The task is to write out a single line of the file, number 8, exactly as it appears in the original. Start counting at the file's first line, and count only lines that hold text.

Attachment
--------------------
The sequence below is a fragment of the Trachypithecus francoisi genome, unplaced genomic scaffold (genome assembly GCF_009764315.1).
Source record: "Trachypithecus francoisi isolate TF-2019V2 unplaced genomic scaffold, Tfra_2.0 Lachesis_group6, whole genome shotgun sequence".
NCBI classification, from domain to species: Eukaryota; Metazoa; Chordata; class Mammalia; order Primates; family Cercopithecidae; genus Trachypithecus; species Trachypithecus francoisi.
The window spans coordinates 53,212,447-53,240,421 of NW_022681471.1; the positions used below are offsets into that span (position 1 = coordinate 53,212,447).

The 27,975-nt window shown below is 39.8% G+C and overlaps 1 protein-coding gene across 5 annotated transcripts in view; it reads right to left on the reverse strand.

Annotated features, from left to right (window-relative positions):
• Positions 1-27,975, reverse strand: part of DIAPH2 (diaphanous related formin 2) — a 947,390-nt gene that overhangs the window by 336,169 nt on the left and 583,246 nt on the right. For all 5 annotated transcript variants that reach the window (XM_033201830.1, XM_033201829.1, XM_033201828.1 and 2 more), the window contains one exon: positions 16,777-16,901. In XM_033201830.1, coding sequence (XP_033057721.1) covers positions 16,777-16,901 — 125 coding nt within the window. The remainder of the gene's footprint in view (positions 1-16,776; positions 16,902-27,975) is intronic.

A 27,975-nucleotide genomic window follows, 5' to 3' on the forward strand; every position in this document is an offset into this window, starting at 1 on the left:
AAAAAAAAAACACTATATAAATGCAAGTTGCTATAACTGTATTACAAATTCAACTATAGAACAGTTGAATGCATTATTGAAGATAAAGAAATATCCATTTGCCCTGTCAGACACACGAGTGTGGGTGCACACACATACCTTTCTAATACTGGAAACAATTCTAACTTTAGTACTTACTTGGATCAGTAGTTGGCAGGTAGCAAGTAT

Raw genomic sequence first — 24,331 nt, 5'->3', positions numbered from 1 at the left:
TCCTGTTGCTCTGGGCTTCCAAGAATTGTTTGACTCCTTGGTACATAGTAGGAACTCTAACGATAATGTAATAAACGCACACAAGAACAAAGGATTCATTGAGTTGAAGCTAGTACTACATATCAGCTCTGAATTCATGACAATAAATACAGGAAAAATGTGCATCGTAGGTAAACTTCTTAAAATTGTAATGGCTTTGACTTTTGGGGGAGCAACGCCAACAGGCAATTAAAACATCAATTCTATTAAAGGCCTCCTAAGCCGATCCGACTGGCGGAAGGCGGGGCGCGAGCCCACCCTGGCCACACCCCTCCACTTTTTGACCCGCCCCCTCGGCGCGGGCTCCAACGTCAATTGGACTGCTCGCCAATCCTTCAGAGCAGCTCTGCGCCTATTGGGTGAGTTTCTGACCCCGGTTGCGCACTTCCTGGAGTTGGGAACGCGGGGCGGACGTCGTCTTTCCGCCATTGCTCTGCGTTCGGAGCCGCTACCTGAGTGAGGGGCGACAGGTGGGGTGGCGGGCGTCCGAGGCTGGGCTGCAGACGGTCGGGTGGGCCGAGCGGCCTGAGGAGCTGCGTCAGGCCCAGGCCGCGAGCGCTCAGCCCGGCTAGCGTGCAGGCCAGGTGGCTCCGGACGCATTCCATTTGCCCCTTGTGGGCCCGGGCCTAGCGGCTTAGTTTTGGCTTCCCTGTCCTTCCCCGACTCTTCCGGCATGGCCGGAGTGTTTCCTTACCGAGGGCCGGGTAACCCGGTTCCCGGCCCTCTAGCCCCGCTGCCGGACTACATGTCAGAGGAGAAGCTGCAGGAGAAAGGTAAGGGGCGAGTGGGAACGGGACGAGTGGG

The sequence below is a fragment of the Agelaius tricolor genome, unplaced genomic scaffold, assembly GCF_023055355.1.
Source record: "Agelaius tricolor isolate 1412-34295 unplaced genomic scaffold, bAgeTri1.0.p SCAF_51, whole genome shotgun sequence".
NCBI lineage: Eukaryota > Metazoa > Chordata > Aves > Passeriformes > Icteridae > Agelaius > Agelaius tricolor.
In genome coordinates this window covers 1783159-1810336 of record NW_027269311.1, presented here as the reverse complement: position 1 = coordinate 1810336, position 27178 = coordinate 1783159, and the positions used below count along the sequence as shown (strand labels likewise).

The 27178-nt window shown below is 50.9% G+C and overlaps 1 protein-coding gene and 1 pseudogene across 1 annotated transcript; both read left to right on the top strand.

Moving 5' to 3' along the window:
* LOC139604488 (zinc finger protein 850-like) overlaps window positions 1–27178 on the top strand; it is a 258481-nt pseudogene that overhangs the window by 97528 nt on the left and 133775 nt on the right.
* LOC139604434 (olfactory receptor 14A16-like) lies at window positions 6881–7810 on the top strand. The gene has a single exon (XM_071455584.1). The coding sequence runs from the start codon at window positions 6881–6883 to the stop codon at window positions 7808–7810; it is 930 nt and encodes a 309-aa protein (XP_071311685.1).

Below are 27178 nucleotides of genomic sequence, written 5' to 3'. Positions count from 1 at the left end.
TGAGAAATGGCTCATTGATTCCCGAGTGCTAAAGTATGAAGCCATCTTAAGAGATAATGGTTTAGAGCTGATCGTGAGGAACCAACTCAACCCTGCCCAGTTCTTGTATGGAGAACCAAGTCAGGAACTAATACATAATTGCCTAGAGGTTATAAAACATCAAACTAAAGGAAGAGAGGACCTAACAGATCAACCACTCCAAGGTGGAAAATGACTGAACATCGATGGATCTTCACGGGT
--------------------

A 27,975-nucleotide genomic window follows, 5' to 3' on the forward strand; every position in this document is an offset into this window, starting at 1 on the left: